The State of the Pandemic: The United States

This is the second in a series of newsletters addressing the state of the COVID-19 pandemic around the world. Other articles in the series cover Latin America, the Persian GulfEast AsiaEurope, and the BRICS

Let me bottom-line it: In the United States, the COVID epidemic is now the second-worst in the developed world and among the dozen worst globally. The epidemic will get considerably more intense in just the next few weeks. Red states and Blue states will experience almost identical epidemics. The situation will not noticeably improve until such time as we have a widely distributed vaccine program.
 
Now for the longer version:
 
In a country as geographically and demographically large as the United States, it should come as no surprise America’s coronavirus epidemic wasn’t the same everywhere. Functionally, the United States has experienced two epidemics.
 
The first was in the Northeast Corridor, America’s most densely populated footprint stretching from Washington DC in the south to Boston in the north. The epidemic hit hardest in the greater New York City region (aka the tri-state region). NYC is the United States’ densest population center, the region with the best inter- and intra-city transport infrastructure, as well as its heaviest international travel and transit locations – all factors which encouraged rampant COVID spread.
 
America’s second epidemic was…everywhere else. Outside of the Northeast Corridor, American cities are far apart and not well connected with transport infrastructure. When travelling around the country, most Americans use personal cars or passenger jets. When COVID started, airline use dropped by over 95% year-on-year and people largely stopped intra-city travel. As such the virus still spread, but at a slow smolder rather than a hot burn.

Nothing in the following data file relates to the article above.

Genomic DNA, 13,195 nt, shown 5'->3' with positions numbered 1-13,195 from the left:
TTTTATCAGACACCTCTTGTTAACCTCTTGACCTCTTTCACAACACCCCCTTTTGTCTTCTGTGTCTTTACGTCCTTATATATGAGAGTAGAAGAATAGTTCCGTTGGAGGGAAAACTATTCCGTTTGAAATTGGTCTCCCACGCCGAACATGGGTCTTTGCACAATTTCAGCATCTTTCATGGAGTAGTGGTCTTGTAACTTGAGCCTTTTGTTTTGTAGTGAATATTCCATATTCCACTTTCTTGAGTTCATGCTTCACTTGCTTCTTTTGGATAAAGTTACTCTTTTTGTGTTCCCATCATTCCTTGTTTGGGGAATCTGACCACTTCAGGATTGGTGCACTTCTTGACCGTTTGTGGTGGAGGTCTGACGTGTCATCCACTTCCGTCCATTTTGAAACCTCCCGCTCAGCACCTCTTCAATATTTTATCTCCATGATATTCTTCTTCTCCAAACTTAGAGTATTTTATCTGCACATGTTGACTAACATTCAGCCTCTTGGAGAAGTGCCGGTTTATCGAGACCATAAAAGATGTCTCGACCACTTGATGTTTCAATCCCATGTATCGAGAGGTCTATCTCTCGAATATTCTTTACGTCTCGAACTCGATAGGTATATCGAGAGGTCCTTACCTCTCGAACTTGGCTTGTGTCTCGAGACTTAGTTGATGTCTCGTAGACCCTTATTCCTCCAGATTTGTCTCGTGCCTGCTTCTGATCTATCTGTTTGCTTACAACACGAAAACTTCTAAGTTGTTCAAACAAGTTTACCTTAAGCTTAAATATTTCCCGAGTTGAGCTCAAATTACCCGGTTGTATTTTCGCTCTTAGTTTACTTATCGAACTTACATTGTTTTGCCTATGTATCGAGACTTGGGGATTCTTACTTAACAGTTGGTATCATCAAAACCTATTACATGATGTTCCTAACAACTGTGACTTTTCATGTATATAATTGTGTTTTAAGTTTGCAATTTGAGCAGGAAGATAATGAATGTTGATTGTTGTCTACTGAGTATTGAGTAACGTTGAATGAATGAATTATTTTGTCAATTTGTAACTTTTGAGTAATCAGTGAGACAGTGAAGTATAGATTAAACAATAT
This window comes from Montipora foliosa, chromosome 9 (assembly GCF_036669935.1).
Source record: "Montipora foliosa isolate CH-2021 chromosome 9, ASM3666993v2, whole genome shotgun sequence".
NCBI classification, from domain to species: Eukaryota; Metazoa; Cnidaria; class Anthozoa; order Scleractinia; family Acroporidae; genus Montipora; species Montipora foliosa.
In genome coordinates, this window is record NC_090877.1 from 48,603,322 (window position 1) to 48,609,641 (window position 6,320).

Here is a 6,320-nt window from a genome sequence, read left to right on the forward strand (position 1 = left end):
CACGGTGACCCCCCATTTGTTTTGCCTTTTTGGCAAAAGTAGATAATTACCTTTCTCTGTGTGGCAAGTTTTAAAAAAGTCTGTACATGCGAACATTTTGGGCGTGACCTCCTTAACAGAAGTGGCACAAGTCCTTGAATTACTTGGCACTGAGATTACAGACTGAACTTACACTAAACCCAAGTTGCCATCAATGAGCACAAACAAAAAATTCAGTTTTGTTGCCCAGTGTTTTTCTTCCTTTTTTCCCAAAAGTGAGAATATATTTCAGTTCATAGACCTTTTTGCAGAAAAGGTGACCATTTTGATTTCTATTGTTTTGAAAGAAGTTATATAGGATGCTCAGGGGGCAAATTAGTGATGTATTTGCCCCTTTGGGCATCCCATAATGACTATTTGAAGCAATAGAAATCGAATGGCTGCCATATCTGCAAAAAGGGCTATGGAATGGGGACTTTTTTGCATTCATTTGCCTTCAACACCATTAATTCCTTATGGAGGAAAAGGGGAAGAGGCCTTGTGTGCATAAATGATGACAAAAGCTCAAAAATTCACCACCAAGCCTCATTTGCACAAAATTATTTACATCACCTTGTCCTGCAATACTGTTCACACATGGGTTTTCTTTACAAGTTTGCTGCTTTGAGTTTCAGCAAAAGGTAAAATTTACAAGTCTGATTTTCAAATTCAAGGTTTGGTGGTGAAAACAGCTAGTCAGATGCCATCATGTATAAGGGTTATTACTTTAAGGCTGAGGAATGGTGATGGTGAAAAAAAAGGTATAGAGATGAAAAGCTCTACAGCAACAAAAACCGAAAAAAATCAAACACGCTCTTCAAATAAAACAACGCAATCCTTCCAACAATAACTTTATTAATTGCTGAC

The difference explains much of the divergence among Americans as to how they view the virus. The Northeast Corridor got hit hard, and that heavily-urbanized corridor is among America’s most politically liberal regions. So the “Left” takes the virus pretty seriously.
 
In contrast, most of America’s wide-open spaces and smaller cities lean more politically conservative, with the less populous parts of the country tending in a decidedly populist direction. So many on the “Right” – and especially the populist right – wonder what’s the big deal?
 
(This is of course a generalization. There are spots of deep-Red rural Alabama the virus has absolutely devastated, while there are some urban centers – even in the Northeast – which have done pretty well. But overall, the generalization holds.)
 
Anywho, while policy responses are all over the map, America’s political split as regards COVID perceptions is not ideological. To a large degree, America’s Left and Right have experienced different epidemics. It is perfectly natural that their perceptions reflect that. Yet moving forward, we expect those perceptions to align.
 
America’s lockdowns were not nearly as all-inclusive as the rest of the world’s. In China, government-mandated fever-checkers were omnipresent; If you had a fever you were ripped away from your family until such time as you tested negative for the coronavirus — even if that took over a month. In contrast, consider Denver where I live: marijuana dispensaries were branded “essential businesses”. Pretty much all epidemiologists were very, very vocal about how if the goal was COVID eradication, we had to implement the lockdowns and build capacity to contain the outbreaks correctly the first time.
 
We didn’t.
 
The result? Outside of the Northeast Corridor, the United States never saw its caseloads drop. In most places a lengthy plateau was as good as it got. Only in the Northeast Corridor where America experienced its major outbreak – and so where quarantine procedures were taken more seriously – did cases decline substantially. Statistically speaking, the rapid caseload drops in the Northeast Corridor broadly cancelled out the slow-but-steady increases in the rest of the country. As a whole, America experienced a caseload plateau.
 
Now, in mid-June, the United States has reached an equalization point: caseloads per unit of population in the Corridor (which have been dropping) now roughly match the case levels in the rest of the country (which have been rising). With the exception of the very lightly populated states of the Rockies, the states now have very similar caseloads as a percentage of the population – regardless of their political leanings.

(Many, many thanks to the Financial Times for providing the data interface that makes this graphic possible. You can visualize your own data pulls here.)

Moving forward, both groups of states are about to experience similar caseload increases, largely due to an unrelated pair of epidemiological disasters.